Seikoro Ryokan (Courtesy of Laura Post)

Traveling alone with two teenagers in Japan should have been enough of a challenge for me. Add to that the fact that we are kosher and eat only certain fish and vegetarian food when we travel, and we do not speak Japanese. Those factors alone should have dictated that we play it safe in choosing accommodations. Yet when my husband suggested that we stay in a traditional Japanese inn during our time in Kyoto, I was intrigued.

Japanese inns, called ryokans, are found all over the country, though they are typically in scenic areas and towns that feature hot springs. There are also ryokans in larger cities, but they are older and often not as pretty as those in smaller towns. Ryokans were developed in the 1600s to serve Japanese travelers journeying between Tokyo and imperial Kyoto.

Today there are more than 60,000 ryokans, ranging from small family-run inns to larger, modern ones. The buildings are often at least 100 years old and have the traditional Japanese architecture of wooden buildings, pointed roofs, bamboo and greenery. Many have beautiful gardens. Ryokans have simple and serene guest rooms with sliding paper screen doors separating sitting and sleeping areas, tatami (reed) mats, low tables and closets to hide the bedding. Linens cover the telephone and television, lest they upset the soothing environment.

The Seikoro Ryokan in Kyoto. If you’re into cultural immersion, staying at a ryokan means your lodging will be at least a century old and offer comforts such as onsen (hot springs), a yukata (cotton robe) and slippers to be worn inside. (Photo by Laura Post)

I chose the Seikoro Ryokan in Kyoto because online reviewers mentioned that the staff spoke English, which was critical for us because of our dietary needs. Travelers often say, though, that the lack of English is not an obstacle to enjoying a ryokan. The level of hospitality at ryokans is so high, and the staff is so eager to please, that guests are able to communicate their needs even where the English skills are minimal.

Guests are expected to follow certain customs during their stay, and the procedures are the same at all ryokans. Upon arriving at Seikoro in Kyoto, we had to surrender our shoes and put on slippers. (The ones provided were two inches too short for my son Jake’s size-10 feet.) We met our attendant, Aya, who was dressed in a colorful kimono, and followed her up the narrow stairs to our room. Ryokans typically do not have elevators, so don’t bring too much luggage, or risk watching a wisp of a lady carry your bags up narrow stairs and refuse all assistance, as we did.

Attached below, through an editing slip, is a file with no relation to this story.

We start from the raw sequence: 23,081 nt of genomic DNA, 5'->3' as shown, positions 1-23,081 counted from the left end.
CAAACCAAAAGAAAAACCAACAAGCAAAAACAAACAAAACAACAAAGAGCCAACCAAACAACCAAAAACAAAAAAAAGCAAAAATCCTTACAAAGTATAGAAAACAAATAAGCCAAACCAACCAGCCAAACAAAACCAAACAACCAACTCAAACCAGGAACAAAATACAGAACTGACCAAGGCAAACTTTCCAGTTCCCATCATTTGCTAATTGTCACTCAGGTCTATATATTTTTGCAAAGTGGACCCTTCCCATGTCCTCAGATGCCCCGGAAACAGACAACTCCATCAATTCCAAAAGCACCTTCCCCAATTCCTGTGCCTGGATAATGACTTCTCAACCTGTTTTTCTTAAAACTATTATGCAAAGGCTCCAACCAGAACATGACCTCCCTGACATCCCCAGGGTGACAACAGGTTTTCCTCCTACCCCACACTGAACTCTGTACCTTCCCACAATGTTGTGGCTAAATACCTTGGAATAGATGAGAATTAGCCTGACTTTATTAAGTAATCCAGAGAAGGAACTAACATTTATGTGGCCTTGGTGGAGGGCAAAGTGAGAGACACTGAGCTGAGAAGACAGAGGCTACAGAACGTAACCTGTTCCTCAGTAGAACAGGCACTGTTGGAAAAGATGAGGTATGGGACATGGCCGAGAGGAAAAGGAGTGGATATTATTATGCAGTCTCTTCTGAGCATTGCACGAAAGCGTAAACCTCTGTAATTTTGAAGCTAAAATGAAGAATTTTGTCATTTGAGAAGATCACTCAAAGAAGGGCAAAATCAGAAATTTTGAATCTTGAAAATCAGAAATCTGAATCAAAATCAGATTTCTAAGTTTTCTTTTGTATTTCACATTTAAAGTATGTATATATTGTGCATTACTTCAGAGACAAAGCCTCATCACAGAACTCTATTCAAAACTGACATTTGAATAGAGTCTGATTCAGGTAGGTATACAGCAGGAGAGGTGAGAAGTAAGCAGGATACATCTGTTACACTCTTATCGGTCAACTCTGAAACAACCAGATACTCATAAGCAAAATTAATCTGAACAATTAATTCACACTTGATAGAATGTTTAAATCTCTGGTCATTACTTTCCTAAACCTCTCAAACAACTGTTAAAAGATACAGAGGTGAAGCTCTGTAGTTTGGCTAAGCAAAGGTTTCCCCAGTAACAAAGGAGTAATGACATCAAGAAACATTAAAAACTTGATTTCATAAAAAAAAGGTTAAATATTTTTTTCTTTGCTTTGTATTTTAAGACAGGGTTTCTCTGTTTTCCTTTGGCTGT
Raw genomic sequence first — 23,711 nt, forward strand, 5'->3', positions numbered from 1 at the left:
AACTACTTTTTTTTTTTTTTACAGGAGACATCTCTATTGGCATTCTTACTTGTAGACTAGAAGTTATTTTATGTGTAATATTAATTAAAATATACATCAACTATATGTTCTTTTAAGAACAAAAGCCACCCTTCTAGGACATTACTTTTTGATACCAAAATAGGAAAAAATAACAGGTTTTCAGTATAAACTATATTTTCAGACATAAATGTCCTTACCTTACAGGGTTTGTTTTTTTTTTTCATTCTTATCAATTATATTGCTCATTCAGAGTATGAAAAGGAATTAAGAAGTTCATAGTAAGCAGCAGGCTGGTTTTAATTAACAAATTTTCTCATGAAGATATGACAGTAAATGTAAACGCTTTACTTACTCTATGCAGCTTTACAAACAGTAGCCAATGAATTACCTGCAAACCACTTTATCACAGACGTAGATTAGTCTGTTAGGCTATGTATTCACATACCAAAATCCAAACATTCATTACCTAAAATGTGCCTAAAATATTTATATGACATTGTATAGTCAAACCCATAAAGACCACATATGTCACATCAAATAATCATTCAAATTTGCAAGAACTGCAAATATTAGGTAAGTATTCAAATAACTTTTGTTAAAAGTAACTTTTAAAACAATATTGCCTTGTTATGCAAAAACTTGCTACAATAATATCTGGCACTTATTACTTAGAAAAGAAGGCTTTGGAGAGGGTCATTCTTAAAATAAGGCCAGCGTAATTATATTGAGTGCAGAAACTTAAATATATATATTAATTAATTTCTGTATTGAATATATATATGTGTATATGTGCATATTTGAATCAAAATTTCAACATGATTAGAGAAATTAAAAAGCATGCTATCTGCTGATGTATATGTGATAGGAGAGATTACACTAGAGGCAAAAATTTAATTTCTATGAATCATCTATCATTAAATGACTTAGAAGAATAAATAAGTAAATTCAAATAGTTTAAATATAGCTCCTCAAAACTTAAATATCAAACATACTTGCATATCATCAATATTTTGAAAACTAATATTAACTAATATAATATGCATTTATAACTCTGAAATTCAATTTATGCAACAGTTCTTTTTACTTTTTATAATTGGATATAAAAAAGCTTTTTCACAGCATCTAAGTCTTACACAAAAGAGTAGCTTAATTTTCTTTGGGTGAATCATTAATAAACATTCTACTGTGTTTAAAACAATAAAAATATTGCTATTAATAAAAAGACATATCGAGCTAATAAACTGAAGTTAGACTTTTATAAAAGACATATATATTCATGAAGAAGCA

We were instructed to leave our slippers in a specific place outside the room. I noticed that after we removed them, Aya always turned them around so they would point toward the inn’s door. Jake had to bend down to walk into our room. At 14, he is almost 6 feet tall and clearly too big for Japan.

Ryokans serve Japanese breakfast and dinner, which are often included in the rate and consist of between 10 and 20 separate dishes. All meals are served in your room on your low table, so you sit on the floor to eat. When we arrived, Aya brought us a pot of green tea and pancakes filled with a red bean paste. We were grateful that the legless chairs at the table were cushioned and had backs. (We’re supposed to embrace travel in our Golden Years, but I’m not yet 50, and I found it hard to sit so low.) Jake’s feet came out the other side of the table. Once we got comfortable, though, our afternoon snack was the perfect welcome.

Seikoro Ryokan. (Photo by Laura Post)

After sitting on the floor, I appreciated the appeal of the onsen, an indoor hot spring on the bottom floor of the inn. There are separate ones for men and women, and bathing suits are not allowed, which meant that my teens had no interest in going. The guest room provided yukata, traditional cotton robes with long belts, for each of us, which are very comfortable. I put on my robe and went shuffling off in my slippers to find the onsen.

Signs in English direct guests to rinse off in a space with shower sprays and little wooden benches to sit on. There are also small wooden buckets that I assumed were for rinsing yourself. Next you are told to soap up, rinse and then relax in the pool. The water was really hot and made all my traveling aches disappear. After only 10 minutes, however, I felt fully cooked. After I dried off, I put the yukata back on and tied the belt. On the way back to the room, a staff member told me that I had wrapped myself in the wrong direction. I learned later that you are supposed to tuck the right side under the left. Only corpses have the left side tucked under the right!